Thursday June 20, 2024

The bomb

Countries possess nuclear weapons for all sort of different reasons. For the US, China and Russia the bomb is a military and technological manifestation of their great power status. And while Britain and France have the bomb because of their past, India has it with an eye to the future.

By Owen Bennett-Jones
March 17, 2015
Countries possess nuclear weapons for all sort of different reasons. For the US, China and Russia the bomb is a military and technological manifestation of their great power status. And while Britain and France have the bomb because of their past, India has it with an eye to the future. Delhi hopes its nuclear capability can propel it to a UN Security Council veto.
Which leaves the club of three: North Korea, Israel and Pakistan. No doubt there is much that divides this unlikely grouping but when it comes to the nuclear issue they are all in the same place. These are weapons born not of great power pretentions but out of a fear of being overrun.
And in all three cases the military has a big say in nuclear decision-making. Politicians run big powers’ nuclear arsenals. In insecure states military officers are in charge.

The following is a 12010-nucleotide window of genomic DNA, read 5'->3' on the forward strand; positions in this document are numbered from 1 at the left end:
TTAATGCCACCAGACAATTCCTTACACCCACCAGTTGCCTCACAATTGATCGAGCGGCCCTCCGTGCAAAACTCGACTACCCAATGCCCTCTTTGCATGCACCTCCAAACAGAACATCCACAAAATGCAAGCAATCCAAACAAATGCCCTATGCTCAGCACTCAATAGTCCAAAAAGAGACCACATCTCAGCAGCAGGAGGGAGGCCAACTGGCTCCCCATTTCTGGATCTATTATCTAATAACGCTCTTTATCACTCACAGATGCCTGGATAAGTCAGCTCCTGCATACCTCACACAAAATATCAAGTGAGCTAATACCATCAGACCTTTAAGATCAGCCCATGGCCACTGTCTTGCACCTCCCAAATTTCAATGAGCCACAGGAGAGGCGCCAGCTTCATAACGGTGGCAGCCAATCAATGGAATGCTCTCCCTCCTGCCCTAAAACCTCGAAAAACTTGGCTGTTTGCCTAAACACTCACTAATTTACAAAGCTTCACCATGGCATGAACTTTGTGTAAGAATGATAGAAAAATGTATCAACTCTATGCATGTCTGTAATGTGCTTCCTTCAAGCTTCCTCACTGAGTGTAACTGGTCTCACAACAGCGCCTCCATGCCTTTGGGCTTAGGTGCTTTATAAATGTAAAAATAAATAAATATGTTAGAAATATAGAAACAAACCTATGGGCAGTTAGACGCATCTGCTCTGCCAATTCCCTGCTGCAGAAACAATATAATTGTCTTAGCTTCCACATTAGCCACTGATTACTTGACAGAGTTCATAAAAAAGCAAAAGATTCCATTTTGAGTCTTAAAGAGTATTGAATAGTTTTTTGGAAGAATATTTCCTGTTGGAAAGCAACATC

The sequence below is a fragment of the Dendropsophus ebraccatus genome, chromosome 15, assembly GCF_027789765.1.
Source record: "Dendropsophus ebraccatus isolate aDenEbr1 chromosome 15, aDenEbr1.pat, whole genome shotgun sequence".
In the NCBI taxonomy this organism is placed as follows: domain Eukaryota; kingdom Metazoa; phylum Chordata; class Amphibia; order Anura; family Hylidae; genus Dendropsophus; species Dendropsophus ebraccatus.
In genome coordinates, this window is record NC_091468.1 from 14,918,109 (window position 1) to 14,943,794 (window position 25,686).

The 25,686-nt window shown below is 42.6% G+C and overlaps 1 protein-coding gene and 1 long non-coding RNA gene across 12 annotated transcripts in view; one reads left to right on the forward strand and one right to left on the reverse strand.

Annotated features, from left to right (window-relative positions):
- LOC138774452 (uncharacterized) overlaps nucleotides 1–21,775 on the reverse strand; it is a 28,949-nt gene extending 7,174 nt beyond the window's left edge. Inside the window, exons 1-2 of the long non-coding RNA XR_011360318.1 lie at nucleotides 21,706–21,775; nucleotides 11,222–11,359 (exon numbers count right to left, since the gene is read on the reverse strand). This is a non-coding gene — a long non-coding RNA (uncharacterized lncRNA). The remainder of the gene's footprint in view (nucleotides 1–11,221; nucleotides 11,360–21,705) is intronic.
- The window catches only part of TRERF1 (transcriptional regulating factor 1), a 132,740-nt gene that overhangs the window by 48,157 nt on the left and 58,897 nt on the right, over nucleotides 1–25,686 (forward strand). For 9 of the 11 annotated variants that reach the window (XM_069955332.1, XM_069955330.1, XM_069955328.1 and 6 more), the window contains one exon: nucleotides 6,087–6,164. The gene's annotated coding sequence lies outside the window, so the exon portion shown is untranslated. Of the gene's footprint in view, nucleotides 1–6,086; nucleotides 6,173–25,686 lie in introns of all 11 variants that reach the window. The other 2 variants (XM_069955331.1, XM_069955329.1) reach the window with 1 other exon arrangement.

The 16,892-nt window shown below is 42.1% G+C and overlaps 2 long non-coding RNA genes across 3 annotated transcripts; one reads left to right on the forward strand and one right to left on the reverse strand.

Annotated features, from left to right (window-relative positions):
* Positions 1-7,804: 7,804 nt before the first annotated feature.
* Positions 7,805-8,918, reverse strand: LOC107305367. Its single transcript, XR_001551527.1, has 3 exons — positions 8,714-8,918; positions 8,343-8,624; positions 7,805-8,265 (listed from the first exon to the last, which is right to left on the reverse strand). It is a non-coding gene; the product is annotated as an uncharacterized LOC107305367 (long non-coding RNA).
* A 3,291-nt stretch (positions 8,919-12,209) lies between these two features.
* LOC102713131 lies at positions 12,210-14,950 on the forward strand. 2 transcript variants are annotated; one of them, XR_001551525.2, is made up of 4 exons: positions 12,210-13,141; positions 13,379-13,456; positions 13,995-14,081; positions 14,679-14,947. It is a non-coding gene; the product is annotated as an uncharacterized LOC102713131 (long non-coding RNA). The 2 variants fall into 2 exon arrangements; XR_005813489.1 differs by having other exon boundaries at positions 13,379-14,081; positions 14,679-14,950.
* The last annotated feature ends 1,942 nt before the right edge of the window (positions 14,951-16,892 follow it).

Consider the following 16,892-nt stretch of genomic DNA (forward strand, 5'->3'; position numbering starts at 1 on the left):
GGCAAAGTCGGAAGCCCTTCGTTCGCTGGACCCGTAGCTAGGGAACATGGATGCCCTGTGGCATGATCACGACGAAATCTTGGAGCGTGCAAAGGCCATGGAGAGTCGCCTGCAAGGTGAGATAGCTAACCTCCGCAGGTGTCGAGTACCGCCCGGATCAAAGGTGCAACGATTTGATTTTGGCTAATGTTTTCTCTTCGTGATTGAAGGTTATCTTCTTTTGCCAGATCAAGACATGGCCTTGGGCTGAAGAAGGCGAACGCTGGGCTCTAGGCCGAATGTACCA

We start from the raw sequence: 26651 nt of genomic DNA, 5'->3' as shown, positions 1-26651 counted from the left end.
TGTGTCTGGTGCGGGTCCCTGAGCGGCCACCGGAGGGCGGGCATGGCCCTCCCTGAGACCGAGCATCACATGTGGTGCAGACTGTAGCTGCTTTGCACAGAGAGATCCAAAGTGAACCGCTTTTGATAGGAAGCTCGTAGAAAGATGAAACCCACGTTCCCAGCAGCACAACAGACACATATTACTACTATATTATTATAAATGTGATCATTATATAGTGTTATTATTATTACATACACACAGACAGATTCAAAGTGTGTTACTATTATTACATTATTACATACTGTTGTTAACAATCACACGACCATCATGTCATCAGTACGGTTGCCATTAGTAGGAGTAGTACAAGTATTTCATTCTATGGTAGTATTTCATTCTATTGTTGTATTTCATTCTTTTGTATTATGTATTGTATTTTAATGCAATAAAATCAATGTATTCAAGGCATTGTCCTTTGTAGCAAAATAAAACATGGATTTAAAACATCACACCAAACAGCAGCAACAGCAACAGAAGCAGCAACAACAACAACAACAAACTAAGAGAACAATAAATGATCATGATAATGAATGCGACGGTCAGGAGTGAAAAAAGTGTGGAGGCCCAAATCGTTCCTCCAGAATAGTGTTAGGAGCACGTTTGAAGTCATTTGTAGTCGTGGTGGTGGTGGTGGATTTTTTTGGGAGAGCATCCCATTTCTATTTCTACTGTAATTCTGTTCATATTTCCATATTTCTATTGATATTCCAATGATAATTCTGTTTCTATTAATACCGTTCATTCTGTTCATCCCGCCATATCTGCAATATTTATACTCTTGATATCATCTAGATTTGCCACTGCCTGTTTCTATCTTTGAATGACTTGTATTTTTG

With an annual budget of an estimated $2.5bn and ever more warheads, Pakistan has ground-launched as well as air-launched cruise missiles. It can engage targets anywhere in India. But the most significant development since the 1998 tests has been the decision to produce smaller, tactical weapons or as Pakistan calls them, “short range, low yield” weapons.
Some of the new weapons can be delivered by missile systems with ranges of just 60 km. The question is whether these weapons make Pakistan more secure.
Some of the arguments are economic. No doubt the cost of the nuclear weapons represents missed opportunities to do others things such as, for example, providing more Pakistanis with an education. When budgets are limited choices have to be made. Against that, however, the weapons can be seen as generating a source of revenue.
The west’s fear of the weapons falling into the hands of violent jihadis is so acute that the IMF and World Bank feel they have little alternative but to continue providing Pakistan with emergency funding whenever it needs it. Pakistan’s nuclear status means governments in Islamabad can be confident the world will keep them afloat.
The nuclear devices also help raise Saudi funds. Even though it’s got no reason to think Pakistan would use its weapons to defend Saudi, the powers that be in Riyadh want to keep open the possibility that in the event of an existential struggle with Iran, the Pakistani bomb might come into play.
It is not clear, however, that the new tactical weapons are needed to keep this money flowing. After all, the funds have been on tap ever since 1998 when Pakistan had no short-range missile. And perhaps more importantly dependence on such external funds is hardly a way for Pakistan to thrive. Rather it is a way to ensure the country is permanently in the emergency ward, drip-fed enough just enough cash to avoid total ruin.